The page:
Sebi proposes measures to curb mis-selling in alternate investment funds
Mumbai, February 4, 2023
Under the recommendations, commission to be charged on trail basis
The Securities and Exchange Board of India (Sebi) has proposed measures to curb mis-selling in Alternate Investment Funds (AIFs) including mandatory offering of direct plans and introduction of trail model for distribution commission.
The regulator has said that in certain cases the quantum of upfront commissions for AIF distribution fees has gone up to around 4-5 per cent of committed amount.
“Such high upfront commissions, particularly in sharp contrast to the trail commissions for other products, increase the chances of mis-selling of AIF schemes,” noted Sebi.
In a discussion paper issued on Friday, Sebi has proposed on adopting a trial model of distribution commissions.
Under the proposed norms, all investors for categories of AIFs will be charged distribution fee on trail basis but for Category I and II AIFs, certain higher amounts may be charged. Though, this amount could be one-third of the present value of total fee paid upfront in the first year.
At present, investors were being charged upfront commission fee by distributors on the total committed amount.
The market watchdog has already done away with upfront commissions from mutual funds and portfolio management services (PMS). Once these proposals are approved, the arbitrage in treatment will be removed.
“Our fear is that there might be vulnerabilities in the sector, including valuation shocks and mis-sellings, which could slow down the pace costing us 5-7 years in actual capital formation,” Sebi whole-time member Ananth Narayan had said last month in an address.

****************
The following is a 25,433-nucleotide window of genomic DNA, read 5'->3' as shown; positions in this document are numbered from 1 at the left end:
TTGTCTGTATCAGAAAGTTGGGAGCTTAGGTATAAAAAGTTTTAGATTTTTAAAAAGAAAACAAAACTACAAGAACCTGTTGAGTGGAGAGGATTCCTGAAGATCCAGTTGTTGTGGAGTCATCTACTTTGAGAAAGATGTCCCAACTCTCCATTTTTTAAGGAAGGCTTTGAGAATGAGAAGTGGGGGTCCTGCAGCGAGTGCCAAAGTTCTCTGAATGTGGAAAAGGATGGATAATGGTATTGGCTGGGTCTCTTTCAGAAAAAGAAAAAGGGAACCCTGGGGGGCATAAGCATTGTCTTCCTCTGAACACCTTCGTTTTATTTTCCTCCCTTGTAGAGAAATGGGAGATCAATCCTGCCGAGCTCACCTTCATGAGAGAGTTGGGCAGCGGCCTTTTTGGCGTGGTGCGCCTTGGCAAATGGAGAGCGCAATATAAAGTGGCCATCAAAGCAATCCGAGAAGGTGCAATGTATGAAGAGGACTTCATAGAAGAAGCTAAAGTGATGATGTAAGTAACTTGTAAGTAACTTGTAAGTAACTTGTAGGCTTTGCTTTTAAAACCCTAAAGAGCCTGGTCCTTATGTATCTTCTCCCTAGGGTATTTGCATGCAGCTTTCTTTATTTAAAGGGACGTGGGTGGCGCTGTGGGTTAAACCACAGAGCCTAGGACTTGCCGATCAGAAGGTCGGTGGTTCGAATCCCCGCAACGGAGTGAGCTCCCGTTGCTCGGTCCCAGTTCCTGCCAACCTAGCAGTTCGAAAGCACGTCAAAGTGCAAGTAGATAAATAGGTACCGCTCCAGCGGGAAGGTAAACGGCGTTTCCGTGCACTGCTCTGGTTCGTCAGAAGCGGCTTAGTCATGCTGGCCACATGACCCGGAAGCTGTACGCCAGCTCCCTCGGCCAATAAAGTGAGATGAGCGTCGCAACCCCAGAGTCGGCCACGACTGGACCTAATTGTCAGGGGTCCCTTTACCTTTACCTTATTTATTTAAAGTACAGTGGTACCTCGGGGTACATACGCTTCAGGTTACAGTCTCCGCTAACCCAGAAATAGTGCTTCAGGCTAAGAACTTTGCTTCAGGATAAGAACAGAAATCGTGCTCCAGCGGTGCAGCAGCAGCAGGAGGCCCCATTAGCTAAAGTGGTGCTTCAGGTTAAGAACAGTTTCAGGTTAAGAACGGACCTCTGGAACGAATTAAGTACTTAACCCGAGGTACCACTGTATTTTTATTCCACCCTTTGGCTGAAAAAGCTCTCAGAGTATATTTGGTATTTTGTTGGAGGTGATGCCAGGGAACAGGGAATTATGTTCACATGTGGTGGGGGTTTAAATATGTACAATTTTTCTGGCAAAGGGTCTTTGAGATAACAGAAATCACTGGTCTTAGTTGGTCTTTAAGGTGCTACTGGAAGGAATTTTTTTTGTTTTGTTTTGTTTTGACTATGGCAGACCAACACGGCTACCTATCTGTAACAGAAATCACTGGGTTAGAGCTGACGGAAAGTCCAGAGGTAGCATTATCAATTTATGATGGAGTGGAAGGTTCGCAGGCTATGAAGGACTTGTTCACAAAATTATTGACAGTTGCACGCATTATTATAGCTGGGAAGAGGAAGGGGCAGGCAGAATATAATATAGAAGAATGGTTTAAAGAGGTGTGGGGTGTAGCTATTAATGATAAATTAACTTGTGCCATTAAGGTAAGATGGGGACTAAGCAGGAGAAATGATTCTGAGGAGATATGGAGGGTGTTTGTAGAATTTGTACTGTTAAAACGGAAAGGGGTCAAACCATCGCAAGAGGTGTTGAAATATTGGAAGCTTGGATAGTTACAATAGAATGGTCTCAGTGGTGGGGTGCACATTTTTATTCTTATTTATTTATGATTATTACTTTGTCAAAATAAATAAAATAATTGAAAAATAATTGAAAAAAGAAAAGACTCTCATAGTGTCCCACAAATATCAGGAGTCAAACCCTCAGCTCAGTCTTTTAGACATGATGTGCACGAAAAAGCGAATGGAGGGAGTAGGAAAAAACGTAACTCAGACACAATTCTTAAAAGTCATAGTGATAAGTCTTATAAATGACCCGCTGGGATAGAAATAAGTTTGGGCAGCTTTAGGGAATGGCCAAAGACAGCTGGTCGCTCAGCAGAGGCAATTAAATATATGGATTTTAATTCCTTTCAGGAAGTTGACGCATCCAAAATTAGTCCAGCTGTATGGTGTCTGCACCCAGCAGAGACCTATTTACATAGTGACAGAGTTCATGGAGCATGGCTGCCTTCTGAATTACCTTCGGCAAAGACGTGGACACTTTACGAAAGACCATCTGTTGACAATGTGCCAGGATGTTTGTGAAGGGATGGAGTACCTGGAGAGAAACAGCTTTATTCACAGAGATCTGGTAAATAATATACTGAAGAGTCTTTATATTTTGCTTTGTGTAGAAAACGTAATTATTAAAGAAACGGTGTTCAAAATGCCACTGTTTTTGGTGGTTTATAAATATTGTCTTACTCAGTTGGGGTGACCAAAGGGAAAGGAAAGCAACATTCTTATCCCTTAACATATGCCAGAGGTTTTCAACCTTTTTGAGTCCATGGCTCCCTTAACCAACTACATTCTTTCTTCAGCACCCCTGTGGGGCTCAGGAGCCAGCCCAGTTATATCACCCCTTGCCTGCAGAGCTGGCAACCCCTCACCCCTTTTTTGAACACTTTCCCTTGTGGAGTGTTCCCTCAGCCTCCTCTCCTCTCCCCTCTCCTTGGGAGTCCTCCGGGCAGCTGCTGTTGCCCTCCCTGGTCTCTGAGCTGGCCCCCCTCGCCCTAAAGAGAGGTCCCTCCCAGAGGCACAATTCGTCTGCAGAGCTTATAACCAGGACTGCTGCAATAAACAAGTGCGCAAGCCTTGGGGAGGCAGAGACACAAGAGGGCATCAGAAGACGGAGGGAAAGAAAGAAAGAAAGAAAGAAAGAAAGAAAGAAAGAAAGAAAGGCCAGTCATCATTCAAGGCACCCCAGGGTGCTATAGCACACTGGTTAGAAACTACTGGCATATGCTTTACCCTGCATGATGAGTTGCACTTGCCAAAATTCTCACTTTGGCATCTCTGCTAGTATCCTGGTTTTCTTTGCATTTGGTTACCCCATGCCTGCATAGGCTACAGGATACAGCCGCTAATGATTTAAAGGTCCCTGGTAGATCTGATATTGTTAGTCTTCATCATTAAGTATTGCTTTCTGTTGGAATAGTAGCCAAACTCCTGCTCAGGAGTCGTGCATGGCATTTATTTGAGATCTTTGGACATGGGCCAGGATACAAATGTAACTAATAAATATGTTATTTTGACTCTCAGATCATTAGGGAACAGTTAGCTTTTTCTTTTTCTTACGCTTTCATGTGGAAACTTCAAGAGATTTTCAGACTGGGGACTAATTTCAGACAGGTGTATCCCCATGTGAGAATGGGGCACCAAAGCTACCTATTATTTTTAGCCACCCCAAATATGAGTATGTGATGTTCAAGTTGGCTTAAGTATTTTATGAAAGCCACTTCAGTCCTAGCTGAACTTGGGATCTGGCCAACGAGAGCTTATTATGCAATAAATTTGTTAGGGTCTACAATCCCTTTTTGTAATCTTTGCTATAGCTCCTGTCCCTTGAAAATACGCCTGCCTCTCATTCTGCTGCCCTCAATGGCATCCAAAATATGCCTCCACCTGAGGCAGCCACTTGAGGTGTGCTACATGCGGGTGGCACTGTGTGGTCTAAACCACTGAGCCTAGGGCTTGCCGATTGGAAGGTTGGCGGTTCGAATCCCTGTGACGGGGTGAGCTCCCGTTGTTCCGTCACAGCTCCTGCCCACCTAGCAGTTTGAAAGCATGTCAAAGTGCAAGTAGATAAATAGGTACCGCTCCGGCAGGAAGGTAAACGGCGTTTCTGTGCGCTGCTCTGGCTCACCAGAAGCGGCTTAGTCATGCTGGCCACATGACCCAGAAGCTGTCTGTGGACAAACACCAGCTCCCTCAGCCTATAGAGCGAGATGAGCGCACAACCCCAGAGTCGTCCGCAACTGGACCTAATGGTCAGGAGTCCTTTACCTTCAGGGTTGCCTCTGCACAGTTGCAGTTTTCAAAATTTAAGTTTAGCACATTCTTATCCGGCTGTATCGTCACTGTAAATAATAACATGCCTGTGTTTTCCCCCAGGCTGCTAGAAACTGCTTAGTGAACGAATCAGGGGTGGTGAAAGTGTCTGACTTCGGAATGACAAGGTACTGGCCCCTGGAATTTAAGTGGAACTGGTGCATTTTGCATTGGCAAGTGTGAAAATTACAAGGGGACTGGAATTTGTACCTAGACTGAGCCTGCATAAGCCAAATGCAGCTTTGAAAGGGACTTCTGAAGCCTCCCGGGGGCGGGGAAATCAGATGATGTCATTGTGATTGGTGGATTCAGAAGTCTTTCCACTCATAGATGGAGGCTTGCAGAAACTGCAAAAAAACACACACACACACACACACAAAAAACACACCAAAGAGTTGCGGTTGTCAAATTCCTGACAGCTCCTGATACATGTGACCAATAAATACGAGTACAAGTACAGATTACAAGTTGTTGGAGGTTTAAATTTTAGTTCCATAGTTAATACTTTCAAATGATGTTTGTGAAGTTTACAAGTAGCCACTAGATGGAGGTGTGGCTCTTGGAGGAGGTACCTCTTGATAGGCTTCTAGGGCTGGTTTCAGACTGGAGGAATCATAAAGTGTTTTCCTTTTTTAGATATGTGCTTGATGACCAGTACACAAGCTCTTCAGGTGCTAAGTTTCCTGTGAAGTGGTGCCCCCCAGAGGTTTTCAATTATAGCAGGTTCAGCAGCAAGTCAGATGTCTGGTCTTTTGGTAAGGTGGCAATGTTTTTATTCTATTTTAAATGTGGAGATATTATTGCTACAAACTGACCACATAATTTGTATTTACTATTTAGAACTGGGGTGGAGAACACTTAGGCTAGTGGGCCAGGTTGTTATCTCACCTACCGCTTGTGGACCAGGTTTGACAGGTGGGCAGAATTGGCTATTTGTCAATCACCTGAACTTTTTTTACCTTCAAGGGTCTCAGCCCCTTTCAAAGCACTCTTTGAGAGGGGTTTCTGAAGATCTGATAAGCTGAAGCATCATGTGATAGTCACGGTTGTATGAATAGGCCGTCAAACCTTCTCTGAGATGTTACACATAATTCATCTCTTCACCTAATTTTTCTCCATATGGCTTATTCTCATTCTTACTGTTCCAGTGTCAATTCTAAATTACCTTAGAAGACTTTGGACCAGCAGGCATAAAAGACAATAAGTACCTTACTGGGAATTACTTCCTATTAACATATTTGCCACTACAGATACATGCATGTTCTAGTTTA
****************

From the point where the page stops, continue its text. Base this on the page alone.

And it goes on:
“Investments in AIFs are mostly illiquid and require a commitment for long term. For an investment of Rs 1 crore, the client’s net worth should at least be Rs 10 crore. Even though the investments move in tranches, the full commission on the total committed amount is paid upfront currently as distributors prefer upfront rather than trail which come over many years,” said Mohit Gang, Co-founder & CEO, Moneyfront.
Additionally, Sebi’s proposal for mandating direct plans comes to root out double taxation on investors who used to come through financial advisors. These investors were charged twice – once in the form of advisory fee or portfolio management fee, and separately via the AIF distribution fee.
“AIFs to ensure that any investor approaching an AIF through an intermediary, that is separately charging the investor a fee (such as advisory or portfolio management fee), invests in the AIF via the direct plan route only,” said Sebi.
The regulator has also recommended that investors on-boarded through direct plans should be provided for an adjusted higher number of units as lower distribution charges are applicable on them.
“In case of AIFs, since the subscription to units of AIF is on a private placement basis, Sebi does not regulate the fees payable by the unit holders. However, Sebi expects the fund manager to maintain transparency for the fees it proposes to charge. If there is any mis-selling and the interest of investors is compromised, then SEBI has the right to step in and regulate such activities for investor protection,” said Hemang Parekh, Partner, DSK Legal.
AIFs can invest in venture capital funds, startups, and unlisted securities. Investment commitments in AIFs have shown multifold growth in the last five years. At the end of June, 2017, the total commitments raised were at less than Rs 1 trillion which by June, 2022 had risen to Rs 6.94 trillion. Of this, Rs 5.61 trillion is for category II AIFs and nearly Rs 74,500 crore for category III AIFs.
Comments on the discussion paper are to be submitted by February 18.
[The Business Standard]